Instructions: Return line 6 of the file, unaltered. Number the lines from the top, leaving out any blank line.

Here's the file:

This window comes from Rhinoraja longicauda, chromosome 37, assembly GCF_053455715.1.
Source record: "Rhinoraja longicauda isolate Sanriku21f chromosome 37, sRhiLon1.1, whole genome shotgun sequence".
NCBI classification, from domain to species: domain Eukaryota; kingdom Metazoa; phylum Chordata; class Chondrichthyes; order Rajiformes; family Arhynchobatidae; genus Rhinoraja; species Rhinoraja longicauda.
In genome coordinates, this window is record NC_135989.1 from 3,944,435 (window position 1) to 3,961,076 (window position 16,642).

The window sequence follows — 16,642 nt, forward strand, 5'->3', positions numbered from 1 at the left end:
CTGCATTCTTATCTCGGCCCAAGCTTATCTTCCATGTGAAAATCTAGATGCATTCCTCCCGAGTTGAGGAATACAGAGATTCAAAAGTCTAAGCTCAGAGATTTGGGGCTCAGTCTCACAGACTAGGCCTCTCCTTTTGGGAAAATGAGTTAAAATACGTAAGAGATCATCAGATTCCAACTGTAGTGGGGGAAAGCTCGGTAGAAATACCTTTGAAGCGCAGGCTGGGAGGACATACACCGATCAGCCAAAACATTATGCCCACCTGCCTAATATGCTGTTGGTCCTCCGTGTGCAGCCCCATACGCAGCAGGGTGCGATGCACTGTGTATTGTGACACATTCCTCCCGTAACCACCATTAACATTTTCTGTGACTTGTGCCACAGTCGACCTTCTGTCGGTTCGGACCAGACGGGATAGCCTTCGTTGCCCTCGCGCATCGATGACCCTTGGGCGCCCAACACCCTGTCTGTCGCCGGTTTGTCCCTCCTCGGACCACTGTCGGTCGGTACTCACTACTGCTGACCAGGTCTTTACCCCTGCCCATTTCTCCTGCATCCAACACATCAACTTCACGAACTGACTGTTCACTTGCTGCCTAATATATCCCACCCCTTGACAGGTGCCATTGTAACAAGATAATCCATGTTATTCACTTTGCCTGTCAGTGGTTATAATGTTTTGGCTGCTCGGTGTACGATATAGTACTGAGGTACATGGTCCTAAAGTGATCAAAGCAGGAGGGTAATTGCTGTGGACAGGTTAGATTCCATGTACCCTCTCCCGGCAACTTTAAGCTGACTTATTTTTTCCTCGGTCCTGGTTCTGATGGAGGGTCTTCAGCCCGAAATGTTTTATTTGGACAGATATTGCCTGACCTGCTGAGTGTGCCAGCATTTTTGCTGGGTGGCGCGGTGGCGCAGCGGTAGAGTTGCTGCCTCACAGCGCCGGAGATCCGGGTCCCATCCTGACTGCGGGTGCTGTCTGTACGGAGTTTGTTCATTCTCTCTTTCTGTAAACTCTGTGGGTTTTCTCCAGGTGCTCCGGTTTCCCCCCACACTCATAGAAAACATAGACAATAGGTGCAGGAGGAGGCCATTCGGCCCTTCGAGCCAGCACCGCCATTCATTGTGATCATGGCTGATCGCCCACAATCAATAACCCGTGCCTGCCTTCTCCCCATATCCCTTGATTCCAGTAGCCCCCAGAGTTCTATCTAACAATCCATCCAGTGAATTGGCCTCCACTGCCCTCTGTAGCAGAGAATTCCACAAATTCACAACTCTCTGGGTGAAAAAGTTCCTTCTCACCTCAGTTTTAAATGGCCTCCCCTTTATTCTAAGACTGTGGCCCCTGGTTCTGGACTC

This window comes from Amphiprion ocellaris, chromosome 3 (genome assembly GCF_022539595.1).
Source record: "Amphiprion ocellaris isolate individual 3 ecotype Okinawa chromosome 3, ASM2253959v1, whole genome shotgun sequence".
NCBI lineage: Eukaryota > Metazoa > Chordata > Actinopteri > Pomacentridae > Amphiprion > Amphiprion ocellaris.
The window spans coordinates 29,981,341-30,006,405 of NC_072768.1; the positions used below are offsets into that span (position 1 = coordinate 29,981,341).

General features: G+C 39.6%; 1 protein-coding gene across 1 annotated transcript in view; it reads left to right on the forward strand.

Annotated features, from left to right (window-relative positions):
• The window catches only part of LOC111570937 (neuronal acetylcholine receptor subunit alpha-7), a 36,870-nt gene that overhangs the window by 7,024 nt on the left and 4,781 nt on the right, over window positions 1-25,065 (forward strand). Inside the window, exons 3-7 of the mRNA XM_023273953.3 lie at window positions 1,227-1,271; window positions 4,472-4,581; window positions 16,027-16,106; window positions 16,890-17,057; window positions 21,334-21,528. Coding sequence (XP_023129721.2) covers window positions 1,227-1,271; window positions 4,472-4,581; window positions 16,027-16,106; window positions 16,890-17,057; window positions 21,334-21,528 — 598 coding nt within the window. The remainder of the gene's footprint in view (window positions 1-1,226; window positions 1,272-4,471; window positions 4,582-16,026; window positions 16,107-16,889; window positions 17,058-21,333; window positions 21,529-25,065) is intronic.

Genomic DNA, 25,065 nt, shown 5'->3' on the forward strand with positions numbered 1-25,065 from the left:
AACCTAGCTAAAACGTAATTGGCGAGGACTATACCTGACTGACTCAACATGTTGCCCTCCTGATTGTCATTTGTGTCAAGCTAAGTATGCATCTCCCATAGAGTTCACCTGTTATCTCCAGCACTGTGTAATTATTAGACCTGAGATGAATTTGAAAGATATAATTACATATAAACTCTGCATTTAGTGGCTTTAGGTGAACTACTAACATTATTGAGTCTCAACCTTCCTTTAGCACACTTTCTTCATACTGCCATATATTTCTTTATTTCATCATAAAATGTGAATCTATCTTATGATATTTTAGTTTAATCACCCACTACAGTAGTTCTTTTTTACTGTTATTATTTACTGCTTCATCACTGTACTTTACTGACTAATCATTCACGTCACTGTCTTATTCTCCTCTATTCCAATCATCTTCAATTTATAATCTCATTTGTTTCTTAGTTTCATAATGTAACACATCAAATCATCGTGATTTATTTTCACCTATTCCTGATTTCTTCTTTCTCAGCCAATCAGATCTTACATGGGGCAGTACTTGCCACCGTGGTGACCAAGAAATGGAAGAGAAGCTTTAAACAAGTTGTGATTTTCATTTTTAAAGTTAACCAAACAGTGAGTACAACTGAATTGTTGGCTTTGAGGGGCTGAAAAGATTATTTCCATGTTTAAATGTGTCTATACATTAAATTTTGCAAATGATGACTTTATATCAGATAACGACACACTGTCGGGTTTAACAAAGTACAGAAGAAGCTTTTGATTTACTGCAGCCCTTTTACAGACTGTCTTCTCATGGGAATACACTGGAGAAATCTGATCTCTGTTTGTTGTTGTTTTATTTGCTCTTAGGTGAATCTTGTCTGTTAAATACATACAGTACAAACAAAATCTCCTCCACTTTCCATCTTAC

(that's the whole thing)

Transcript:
CTGCATTCTTATCTCGGCCCAAGCTTATCTTCCATGTGAAAATCTAGATGCATTCCTCCCGAGTTGAGGAATACAGAGATTCAAAAGTCTAAGCTCAGAGATTTGGGGCTCAGTCTCACAGACTAGGCCTCTCCTTTTGGGAAAATGAGTTAAAATACGTAAGAGATCATCAGATTCCAACTGTAGTGGGGGAAAGCTCGGTAGAAATACCTTTGAAGCGCAGGCTGGGAGGACATACACCGATCAGCCAAAACATTATGCCCACCTGCCTAATATGCTGTTGGTCCTCCGTGTGCAGCCCCATACGCAGCAGGGTGCGATGCACTGTGTATTGTGACACATTCCTCCCGTAACCACCATTAACATTTTCTGTGACTTGTGCCACAGTCGACCTTCTGTCGGTTCGGACCAGACGGGATAGCCTTCGTTGCCCTCGCGCATCGATGACCCTTGGGCGCCCAACACCCTGTCTGTCGCCGGTTTGTCCCTCCTCGGACCACTGTCGGTCGGTACTCACTACTGCTGACCAGGTCTTTACCCCTGCCCATTTCTCCTGCATCCAACACATCAACTTCACGAACTGACTGTTCACTTGCTGCCTAATATATCCCACCCCTTGACAGGTGCCATTGTAACAAGATAATCCATGTTATTCACTTTGCCTGTCAGTGGTTATAATGTTTTGGCTGCTCGGTGTACGATATAGTACTGAGGTACATGGTCCTAAAGTGATCAAAGCAGGAGGGTAATTGCTGTGGACAGGTTAGATTCCATGTACCCTCTCCCGGCAACTTTAAGCTGACTTATTTTTTCCTCGGTCCTGGTTCTGATGGAGGGTCTTCAGCCCGAAATGTTTTATTTGGACAGATATTGCCTGACCTGCTGAGTGTGCCAGCATTTTTGCTGGGTGGCGCGGTGGCGCAGCGGTAGAGTTGCTGCCTCACAGCGCCGGAGATCCGGGTCCCATCCTGACTGCGGGTGCTGTCTGTACGGAGTTTGTTCATTCTCTCTTTCTGTAAACTCTGTGGGTTTTCTCCAGGTGCTCCGGTTTCCCCCCACACTCATAGAAAACATAGACAATAGGTGCAGGAGGAGGCCATTCGGCCCTTCGAGCCAGCACCGCCATTCATTGTGATCATGGCTGATCGCCCACAATCAATAACCCGTGCCTGCCTTCTCCCCATATCCCTTGATTCCAGTAGCCCCCAGAGTTCTATCTAACAATCCATCCAGTGAATTGGCCTCCACTGCCCTCTGTAGCAGAGAATTCCACAAATTCACAACTCTCTGGGTGAAAAAGTTCCTTCTCACCTCAGTTTTAAATGGCCTCCCCTTTATTCTAAGACTGTGGCCCCTGGTTCTGGACTC